"I believe that banking institutions are more dangerous to our liberties than standing armies. If the American people ever allow private banks to control the issue of their currency, first by inflation, then by deflation, the banks and corporations that will grow up around the banks will deprive the people of all property - until their children wake-up homeless on the continent their fathers conquered." Thomas Jefferson, 1802
See, my problem with The Big Short has nothing to do with the superb writing, acting, directing and production. It is elegant and brilliant. My problem is that we’ve become so accustomed to the stories of being lied to and robbed that we have seen it as entertainment rather than tyranny. And while I’ve just come from Papua New Guinea where I’m repeatedly warned of government corruption, I look at an American economy that willfully lies to the public, willfully and negligently defrauds its citizens and it is this America that deigns to judge the corruption lubricated by U.S. and Australian dollars and Chinese yuan! We pretend that trillions of dollars of losses and bailouts are just the price of doing business but we neglect the fact that each of those losses comes at the price of life, liberty and the pursuit of happiness among the rank and file. Slow bleedings, to be sure, but the body is already anemic and a financial plague is just around the corner.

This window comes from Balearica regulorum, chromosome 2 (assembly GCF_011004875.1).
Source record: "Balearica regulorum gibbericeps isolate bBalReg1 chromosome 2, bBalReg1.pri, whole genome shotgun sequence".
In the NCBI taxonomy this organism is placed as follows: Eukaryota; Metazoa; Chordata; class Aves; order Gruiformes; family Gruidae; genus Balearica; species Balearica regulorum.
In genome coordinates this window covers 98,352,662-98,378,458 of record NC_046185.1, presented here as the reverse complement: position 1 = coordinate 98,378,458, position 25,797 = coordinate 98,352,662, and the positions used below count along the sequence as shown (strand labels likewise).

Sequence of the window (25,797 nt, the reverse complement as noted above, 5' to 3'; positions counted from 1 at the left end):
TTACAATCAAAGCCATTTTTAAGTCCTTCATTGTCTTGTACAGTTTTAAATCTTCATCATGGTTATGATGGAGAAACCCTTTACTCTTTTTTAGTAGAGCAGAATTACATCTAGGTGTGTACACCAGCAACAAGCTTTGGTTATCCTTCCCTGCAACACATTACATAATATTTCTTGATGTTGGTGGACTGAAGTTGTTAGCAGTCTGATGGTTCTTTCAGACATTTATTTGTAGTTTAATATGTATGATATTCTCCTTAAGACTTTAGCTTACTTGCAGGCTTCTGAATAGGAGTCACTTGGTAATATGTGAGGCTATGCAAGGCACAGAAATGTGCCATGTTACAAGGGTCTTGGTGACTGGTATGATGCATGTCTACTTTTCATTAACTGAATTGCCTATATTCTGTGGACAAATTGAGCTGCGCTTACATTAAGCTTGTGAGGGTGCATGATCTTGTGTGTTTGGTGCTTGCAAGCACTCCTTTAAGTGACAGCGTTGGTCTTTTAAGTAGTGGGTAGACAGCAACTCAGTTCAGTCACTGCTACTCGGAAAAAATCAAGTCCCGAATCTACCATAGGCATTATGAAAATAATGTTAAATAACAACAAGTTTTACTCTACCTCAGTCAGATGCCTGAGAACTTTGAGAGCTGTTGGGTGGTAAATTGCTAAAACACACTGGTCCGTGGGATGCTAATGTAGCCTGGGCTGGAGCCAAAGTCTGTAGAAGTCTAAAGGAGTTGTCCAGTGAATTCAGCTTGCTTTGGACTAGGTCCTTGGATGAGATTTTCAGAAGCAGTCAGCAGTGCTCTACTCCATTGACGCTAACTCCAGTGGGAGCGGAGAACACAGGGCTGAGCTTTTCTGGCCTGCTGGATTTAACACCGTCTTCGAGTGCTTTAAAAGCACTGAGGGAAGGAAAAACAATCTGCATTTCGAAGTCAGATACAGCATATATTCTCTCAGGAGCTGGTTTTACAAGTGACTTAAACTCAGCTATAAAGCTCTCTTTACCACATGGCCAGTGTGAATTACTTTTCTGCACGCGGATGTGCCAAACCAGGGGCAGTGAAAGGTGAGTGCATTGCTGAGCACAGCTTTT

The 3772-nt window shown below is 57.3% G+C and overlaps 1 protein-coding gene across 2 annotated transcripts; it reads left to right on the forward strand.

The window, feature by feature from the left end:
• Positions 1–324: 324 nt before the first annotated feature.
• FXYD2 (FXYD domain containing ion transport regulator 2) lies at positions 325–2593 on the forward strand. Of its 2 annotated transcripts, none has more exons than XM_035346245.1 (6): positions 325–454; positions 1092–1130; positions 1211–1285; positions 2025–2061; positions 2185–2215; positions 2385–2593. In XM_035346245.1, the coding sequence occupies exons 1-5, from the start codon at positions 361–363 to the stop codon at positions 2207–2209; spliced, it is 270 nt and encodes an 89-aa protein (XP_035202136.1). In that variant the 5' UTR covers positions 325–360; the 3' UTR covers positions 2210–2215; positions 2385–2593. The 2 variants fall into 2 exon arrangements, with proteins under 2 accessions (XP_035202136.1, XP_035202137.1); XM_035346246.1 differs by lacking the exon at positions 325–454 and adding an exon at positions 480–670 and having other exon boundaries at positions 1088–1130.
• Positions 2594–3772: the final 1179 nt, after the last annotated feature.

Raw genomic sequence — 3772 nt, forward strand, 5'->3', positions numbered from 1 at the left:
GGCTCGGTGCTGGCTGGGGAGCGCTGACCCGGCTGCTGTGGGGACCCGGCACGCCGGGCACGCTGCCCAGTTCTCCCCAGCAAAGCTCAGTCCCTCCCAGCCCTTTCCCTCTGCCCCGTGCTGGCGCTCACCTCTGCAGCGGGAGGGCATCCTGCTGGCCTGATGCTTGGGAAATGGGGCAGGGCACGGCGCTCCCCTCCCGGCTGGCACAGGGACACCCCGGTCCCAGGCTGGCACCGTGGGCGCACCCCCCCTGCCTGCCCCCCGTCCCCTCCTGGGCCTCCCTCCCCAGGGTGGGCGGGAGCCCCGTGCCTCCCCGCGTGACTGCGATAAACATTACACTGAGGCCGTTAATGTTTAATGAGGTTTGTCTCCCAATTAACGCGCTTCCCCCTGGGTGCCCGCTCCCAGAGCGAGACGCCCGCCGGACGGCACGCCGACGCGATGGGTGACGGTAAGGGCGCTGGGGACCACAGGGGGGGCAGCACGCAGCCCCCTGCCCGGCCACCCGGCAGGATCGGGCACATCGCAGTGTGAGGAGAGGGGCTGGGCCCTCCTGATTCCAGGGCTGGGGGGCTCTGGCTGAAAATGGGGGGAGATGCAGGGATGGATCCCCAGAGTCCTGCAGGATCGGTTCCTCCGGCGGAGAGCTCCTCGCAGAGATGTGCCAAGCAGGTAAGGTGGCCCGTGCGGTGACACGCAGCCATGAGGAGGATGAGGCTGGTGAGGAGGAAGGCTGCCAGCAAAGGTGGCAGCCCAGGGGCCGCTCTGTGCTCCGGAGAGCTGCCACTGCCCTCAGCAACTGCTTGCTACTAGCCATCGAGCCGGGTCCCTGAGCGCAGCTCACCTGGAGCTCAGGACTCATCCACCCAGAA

Together with the remarkable producer and director of the internationally acclaimed Future Dreaming, I have commenced work on a new film that seeks to preempt the “who could have seen it coming?” refrains that reverberated around the empty shell of what used to be Bear Stearns and Lehman Brothers at the end of the past decade. In the film I discuss the architecture of an economic system that is built on explicit ignorance to the all-in-consequence of our industrial and consumer behaviors and the fact that such systems have only been able to be propped up by intermittent, horribly violent military contrivances resulting in the deaths of millions. Who could have seen this coming? Well, once again, Thomas Jefferson stated that “…it is incumbent on every generation to pay its own debts as it goes. A principle which if acted on would save one-half the wars of the world.”